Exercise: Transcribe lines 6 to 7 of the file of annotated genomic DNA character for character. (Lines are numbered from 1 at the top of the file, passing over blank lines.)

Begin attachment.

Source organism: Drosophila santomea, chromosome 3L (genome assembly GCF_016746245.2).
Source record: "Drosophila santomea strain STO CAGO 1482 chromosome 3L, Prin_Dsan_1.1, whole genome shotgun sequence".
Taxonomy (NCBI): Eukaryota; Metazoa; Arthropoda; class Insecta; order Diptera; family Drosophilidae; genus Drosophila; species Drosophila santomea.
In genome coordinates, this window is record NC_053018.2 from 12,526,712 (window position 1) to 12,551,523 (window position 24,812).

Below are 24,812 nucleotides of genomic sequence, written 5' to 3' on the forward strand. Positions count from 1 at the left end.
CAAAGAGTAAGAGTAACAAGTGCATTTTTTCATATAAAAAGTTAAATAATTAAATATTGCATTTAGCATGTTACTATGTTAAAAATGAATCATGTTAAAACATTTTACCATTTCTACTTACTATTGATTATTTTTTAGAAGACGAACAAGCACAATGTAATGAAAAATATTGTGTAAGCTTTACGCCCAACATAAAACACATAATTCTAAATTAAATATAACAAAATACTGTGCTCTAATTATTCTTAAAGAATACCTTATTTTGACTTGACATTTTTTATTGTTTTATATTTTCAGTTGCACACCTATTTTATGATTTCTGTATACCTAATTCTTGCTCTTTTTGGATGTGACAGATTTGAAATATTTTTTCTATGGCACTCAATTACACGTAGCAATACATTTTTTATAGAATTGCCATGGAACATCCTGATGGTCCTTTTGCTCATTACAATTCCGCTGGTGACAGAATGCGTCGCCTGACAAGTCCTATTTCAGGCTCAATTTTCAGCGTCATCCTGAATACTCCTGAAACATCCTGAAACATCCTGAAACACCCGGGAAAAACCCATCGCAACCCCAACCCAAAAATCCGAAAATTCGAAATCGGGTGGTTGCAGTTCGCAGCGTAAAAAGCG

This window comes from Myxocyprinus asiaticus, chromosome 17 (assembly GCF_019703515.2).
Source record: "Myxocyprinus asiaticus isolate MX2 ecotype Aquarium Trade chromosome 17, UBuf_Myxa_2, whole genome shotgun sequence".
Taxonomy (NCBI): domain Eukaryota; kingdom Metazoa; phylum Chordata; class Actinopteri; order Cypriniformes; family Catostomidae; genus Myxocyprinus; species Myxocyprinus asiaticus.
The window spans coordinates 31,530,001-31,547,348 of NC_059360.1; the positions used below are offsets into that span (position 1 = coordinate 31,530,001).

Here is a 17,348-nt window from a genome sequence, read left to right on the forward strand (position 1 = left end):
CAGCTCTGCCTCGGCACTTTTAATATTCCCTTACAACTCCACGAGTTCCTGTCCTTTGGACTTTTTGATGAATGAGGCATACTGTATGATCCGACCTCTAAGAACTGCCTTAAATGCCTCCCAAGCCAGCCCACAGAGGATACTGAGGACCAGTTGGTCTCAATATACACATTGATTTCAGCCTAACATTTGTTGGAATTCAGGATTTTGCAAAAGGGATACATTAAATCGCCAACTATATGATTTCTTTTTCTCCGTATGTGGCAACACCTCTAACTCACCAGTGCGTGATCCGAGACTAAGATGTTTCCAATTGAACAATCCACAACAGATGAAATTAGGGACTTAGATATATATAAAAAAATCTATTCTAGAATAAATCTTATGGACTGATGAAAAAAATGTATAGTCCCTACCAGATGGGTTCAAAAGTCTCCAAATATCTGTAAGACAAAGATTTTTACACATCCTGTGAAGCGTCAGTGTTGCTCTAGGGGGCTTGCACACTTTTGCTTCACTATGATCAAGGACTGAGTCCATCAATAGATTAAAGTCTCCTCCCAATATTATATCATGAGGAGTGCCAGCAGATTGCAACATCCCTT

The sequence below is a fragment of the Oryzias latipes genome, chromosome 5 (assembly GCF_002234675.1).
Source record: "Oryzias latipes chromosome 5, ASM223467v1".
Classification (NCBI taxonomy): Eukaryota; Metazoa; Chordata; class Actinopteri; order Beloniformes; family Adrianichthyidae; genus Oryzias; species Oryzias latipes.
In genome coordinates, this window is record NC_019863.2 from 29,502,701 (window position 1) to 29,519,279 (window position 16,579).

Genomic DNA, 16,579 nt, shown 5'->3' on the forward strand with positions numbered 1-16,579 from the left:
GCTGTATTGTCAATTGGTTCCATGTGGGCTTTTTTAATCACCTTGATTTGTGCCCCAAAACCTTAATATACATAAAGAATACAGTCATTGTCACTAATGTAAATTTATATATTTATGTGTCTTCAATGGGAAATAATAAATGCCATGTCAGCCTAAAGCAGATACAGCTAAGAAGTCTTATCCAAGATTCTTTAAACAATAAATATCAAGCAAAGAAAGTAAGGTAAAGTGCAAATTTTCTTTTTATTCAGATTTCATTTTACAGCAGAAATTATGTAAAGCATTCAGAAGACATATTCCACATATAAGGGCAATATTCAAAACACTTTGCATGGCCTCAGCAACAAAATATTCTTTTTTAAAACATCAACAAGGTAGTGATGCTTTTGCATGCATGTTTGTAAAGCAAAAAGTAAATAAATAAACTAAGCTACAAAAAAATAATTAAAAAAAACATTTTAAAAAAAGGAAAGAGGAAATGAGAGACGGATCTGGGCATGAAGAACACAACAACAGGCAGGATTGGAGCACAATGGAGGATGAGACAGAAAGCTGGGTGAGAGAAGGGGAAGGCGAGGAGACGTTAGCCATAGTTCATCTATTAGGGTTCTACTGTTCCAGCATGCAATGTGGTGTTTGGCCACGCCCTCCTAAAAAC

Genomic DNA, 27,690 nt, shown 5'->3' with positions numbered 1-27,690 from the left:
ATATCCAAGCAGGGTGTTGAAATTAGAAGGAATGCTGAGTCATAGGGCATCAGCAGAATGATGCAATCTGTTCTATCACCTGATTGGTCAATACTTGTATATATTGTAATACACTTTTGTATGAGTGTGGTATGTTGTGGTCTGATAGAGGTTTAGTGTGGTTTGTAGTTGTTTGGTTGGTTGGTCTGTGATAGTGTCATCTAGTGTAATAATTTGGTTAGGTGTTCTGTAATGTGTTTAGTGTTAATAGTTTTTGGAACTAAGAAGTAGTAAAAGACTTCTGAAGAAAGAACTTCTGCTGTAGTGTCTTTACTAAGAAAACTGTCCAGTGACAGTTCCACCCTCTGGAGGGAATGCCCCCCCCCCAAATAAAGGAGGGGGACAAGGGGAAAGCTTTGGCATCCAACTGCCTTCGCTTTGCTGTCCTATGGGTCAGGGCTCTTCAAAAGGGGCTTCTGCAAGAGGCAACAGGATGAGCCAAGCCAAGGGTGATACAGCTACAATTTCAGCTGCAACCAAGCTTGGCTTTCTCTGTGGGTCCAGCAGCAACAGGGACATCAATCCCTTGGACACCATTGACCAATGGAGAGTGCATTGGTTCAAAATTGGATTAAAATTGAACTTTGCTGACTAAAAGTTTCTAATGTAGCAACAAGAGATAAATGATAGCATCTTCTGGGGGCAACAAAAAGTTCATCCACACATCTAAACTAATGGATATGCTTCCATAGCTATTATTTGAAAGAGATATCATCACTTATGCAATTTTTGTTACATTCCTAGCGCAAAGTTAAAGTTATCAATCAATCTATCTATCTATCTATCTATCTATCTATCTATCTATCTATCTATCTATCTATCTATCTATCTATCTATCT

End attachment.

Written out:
CAAAGAGTAAGAGTAACAAGTGCATTTTTTCATATAAAAAGTTAAATAATTAAATATTGCATTTAGCATGTTACTATGTTAAAAATGAATCATGTTAAAACATTTTACCATTTCTACTTACTATTGATTATTTTTTAGAAGACGAACAAGCACAATGTAATGAAAAATATTGTGTAAGCTTTACGCCCAACATAAAACACATAATTCTAAATTAAATATAACAAAATACTGTGCTCTAATTATTCTTAAAGAATACCTTATTTTGACTTGACATTTTTTATTGTTTTATATTTTCAGTTGCACACCTATTTTATGATTTCTGTATACCTAATTCTTGCTCTTTTTGGATGTGACAGATTTGAAATATTTTTTCTATGGCACTCAATTACACGTAGCAATACATTTTTTATAGAATTGCCATGGAACATCCTGATGGTCCTTTTGCTCATTACAATTCCGCTGGTGACAGAATGCGTCGCCTGACAAGTCCTATTTCAGGCTCAATTTTCAGCGTCATCCTGAATACTCCTGAAACATCCTGAAACATCCTGAAACACCCGGGAAAAACCCATCGCAACCCCAACCCAAAAATCCGAAAATTCGAAATCGGGTGGTTGCAGTTCGCAGCGTAAAAAGCG

This window comes from Myxocyprinus asiaticus, chromosome 17 (assembly GCF_019703515.2).